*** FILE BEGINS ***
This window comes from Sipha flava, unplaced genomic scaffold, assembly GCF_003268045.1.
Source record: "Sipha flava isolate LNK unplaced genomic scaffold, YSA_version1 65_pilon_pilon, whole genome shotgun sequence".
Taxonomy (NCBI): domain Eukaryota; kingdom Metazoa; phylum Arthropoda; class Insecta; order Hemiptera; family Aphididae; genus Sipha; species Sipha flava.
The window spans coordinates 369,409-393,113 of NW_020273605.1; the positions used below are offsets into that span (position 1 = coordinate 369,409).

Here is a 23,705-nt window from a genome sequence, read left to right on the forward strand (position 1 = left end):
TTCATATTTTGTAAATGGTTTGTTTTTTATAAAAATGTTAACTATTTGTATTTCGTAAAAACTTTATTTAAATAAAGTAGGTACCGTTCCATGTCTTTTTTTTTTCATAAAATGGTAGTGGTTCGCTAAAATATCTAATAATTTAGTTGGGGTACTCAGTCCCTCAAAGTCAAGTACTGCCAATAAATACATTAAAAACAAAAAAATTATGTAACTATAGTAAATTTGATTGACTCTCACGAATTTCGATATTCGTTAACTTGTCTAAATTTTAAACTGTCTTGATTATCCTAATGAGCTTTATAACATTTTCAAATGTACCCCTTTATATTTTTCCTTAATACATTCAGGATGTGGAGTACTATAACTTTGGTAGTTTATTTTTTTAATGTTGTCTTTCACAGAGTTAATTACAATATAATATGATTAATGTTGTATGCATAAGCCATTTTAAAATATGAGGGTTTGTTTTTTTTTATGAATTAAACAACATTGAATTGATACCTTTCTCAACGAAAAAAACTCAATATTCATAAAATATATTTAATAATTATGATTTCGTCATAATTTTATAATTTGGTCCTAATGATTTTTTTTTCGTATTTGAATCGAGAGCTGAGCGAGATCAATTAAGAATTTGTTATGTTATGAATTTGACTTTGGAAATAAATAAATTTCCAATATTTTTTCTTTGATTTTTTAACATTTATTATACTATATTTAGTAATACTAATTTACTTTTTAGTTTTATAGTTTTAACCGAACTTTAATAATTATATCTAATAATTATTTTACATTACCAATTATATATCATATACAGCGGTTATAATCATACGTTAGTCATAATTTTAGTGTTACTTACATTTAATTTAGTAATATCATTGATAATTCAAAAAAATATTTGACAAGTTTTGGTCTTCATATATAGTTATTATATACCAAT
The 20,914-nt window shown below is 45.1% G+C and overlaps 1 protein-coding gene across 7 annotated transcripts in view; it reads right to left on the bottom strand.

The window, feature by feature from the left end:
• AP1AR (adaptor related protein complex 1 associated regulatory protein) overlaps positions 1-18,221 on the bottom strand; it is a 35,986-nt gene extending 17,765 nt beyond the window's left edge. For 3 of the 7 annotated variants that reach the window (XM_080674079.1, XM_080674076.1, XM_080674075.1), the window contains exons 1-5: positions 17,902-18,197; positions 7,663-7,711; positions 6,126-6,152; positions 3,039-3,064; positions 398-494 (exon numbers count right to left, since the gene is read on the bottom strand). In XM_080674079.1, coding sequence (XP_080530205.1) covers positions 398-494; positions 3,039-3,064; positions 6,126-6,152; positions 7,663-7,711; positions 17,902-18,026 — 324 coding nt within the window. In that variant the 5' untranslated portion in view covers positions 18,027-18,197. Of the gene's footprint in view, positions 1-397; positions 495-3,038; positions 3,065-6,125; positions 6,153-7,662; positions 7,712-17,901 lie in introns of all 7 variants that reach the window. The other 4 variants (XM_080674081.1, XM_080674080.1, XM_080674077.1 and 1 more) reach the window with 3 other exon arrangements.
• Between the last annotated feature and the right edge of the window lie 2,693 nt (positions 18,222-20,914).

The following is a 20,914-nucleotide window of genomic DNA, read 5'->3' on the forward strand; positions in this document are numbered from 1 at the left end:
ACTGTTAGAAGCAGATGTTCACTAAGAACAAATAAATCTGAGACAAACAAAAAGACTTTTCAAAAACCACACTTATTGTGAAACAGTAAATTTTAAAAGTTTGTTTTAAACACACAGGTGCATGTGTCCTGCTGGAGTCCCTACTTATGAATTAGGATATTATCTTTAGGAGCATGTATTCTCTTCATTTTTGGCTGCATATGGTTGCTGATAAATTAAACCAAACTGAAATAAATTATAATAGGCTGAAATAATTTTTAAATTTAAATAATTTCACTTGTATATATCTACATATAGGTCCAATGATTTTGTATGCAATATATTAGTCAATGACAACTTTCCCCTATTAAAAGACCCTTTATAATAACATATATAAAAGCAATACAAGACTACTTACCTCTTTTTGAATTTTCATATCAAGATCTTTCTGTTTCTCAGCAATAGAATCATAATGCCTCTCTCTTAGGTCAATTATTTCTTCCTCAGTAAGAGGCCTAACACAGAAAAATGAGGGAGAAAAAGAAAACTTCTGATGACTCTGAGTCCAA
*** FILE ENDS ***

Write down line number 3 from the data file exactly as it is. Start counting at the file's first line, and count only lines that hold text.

Taxonomy (NCBI): domain Eukaryota; kingdom Metazoa; phylum Arthropoda; class Insecta; order Hemiptera; family Aphididae; genus Sipha; species Sipha flava.